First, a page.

East Africa construction equipment market readies for a net zero carbon future

Crushing Static & Mobile / December 22, 2023
By Shadrack Kavilu
Ballast loading at a crushing plant in Katani, Machakos county, Kenya. Pic: Shadrack Kavilu

As countries commit to a net zero carbon future, regional quarrying and construction industries such as East Africa are increasingly facing scrutiny of their efforts to decarbonise heavy equipment. This situation has made original equipment manufacturers (OEMs) and distribution partners reassess and extend their sustainability agendas, including in East Africa, where more green-minded equipment technology-led partnerships are being struck to better meet the demands of decarbonisation-focused customers. Shadrack Kavilu reports


East African construction and quarrying equipment dealers who used to enjoy sole authorised dealership relationships with global OEMs have entered multiple OEM partnerships over the past two years to ensure they can keep up with surging regional market demand for low-carbon, technology-driven equipment.


Industry experts believe the new norm of single dealer-multiple OEM agreements will soon become routine as the demand for greener energy-efficient machines continues to rise.

Metso Kenya
A Metso crusher on an East African quarry site. Pic: Shadrack Kavilu-Metso



“In the wake of these technologies, dealers will have to change their business models and supply different equipment brands to survive,” says Alex Kamore, a civil engineer and a contractor, who notes that customers are also cottoning onto the lower operating cost and optimal production benefits that more sustainable equipment can provide.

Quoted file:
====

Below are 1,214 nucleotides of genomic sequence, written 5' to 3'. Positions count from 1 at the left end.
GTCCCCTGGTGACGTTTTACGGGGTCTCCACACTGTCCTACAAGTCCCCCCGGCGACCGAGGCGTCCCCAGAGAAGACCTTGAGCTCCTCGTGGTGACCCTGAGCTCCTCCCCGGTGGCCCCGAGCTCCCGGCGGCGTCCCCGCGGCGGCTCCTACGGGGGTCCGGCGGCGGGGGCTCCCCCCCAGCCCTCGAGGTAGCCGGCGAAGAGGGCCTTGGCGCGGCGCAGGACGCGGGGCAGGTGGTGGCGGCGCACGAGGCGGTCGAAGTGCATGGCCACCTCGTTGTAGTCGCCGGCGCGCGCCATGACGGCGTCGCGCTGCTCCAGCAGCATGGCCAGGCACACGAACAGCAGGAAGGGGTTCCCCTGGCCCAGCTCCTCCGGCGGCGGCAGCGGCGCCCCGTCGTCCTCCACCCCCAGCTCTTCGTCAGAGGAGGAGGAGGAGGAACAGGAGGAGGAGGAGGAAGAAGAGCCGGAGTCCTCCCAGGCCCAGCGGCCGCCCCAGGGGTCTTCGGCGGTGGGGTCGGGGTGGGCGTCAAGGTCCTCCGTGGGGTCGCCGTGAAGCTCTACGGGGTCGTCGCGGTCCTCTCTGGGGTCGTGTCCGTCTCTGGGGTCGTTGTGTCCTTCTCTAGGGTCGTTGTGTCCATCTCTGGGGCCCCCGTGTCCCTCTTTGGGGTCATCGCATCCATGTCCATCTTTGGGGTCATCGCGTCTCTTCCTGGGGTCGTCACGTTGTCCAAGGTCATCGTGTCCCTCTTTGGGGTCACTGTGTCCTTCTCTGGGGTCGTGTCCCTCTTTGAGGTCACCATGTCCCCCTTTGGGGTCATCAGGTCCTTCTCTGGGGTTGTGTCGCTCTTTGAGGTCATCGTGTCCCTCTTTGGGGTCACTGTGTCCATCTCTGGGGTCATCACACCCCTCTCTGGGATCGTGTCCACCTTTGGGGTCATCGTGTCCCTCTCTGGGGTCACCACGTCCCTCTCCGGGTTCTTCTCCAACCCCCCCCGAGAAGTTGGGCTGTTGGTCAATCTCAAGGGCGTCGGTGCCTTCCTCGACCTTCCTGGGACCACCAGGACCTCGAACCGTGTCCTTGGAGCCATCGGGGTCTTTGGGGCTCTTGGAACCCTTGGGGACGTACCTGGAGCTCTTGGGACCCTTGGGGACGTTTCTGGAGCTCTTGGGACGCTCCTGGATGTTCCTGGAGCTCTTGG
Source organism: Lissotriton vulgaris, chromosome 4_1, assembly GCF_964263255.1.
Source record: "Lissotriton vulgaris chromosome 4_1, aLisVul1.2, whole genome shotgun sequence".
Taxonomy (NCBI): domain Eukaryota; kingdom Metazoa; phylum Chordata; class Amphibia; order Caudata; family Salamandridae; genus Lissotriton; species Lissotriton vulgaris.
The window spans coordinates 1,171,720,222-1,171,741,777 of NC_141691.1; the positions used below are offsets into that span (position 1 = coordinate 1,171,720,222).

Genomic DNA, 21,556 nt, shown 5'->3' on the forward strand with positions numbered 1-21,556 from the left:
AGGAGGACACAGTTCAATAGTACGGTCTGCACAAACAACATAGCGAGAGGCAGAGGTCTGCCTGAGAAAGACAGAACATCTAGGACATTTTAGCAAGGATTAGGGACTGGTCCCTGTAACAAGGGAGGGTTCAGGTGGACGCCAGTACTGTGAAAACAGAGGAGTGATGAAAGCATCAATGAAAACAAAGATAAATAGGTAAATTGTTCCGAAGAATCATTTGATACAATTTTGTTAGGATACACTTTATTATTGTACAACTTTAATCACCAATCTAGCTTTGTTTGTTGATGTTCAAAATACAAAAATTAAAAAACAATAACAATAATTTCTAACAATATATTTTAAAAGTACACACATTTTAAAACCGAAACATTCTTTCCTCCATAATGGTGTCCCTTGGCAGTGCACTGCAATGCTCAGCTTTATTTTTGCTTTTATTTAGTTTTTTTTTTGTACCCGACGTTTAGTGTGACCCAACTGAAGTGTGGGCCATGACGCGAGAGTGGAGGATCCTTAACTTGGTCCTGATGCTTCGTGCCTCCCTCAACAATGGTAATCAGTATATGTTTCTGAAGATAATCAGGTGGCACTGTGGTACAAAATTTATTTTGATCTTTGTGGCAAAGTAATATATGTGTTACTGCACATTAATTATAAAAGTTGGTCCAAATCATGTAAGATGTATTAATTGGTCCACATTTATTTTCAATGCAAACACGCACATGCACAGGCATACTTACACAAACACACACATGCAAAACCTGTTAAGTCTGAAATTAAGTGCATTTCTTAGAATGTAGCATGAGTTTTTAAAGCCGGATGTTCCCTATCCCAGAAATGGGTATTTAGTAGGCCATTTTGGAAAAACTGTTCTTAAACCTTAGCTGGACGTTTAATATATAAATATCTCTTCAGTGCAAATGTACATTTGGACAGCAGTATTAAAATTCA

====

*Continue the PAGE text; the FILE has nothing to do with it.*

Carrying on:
According to a Global Alliance for Building and Construction report, the global building and construction sector accounted for over 34% of energy demand and around 37% of energy and process-related CO2 emissions in 2021. 


The report says the sector’s operational energy-related CO2 emissions reached ten gigatonnes of CO2 equivalent in 2020. According to the report, the sector is not on track to decarbonise the world’s building industry by 2050. 


The influential report also highlights that African raw resource use is predicted to double by 2060, with steel and concrete already major contributors to greenhouse gas emissions. 


In Africamaterials used in the construction of buildings already account for around 9% of overall energy-related CO2 emissions, with steel and cement industries accounting for 38% of African greenhouse emissions.


To align themselves towards reducing greenhouse emissions, construction companies (OEMs) and equipment dealers, particularly in East Africa, are changing their mode of operations by signing new dealership partnerships to supply energy-efficient and smart technology construction equipment to a sector responsible for significant CO2 emissions.


Globally, construction equipment is estimated to generate around 400 tonnes of CO2 emissions per year, representing roughly 1.1% of global emissions; consequently, decarbonisation of non-road mobile machines is considered an important factor in efforts to limit global climate change, according to a recent report by IDTechEX.

A Global Alliance for Building and Construction report states that the world's building and construction sector accounted for over 34% of energy demand and around 37% of energy and process-related CO2 emissions in 2021 Pic: Shadrack Kavilu.